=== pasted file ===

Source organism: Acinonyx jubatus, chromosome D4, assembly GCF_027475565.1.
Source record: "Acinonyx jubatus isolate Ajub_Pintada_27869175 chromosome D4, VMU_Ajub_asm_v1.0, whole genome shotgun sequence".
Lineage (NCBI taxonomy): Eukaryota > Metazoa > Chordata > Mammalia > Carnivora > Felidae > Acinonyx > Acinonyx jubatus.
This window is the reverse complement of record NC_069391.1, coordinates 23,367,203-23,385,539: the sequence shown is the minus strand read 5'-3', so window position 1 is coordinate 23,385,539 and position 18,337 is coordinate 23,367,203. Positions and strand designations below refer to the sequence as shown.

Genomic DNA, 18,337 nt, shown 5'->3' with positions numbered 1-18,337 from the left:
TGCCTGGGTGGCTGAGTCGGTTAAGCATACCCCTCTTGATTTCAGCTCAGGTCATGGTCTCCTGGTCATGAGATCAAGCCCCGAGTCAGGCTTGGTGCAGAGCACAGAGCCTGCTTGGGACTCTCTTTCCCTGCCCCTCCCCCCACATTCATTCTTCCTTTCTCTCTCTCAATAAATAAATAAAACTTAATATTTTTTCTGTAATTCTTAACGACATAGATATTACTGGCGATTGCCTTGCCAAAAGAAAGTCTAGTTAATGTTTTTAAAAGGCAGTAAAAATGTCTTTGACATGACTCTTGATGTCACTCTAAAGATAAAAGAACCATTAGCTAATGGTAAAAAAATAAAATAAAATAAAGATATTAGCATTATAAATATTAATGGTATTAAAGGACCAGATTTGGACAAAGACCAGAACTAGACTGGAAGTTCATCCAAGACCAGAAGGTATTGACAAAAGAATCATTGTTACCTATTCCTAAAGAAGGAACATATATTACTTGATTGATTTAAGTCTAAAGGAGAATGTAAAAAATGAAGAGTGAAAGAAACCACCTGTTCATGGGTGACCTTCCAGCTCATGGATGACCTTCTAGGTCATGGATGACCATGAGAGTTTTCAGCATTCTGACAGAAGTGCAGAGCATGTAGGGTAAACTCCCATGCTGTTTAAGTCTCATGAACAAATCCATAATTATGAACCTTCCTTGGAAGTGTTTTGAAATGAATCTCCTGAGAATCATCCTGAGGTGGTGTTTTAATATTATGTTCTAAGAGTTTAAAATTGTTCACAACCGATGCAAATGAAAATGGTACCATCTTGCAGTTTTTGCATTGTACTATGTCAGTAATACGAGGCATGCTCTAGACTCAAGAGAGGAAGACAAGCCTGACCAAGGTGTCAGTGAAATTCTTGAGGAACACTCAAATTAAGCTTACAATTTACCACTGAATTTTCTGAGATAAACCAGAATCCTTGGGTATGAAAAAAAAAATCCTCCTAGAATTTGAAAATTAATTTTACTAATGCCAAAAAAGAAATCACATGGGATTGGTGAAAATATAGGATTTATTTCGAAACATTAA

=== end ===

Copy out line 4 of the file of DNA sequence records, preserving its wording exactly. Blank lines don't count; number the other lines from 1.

This window is the reverse complement of record NC_069391.1, coordinates 23,367,203-23,385,539: the sequence shown is the minus strand read 5'-3', so window position 1 is coordinate 23,385,539 and position 18,337 is coordinate 23,367,203. Positions and strand designations below refer to the sequence as shown.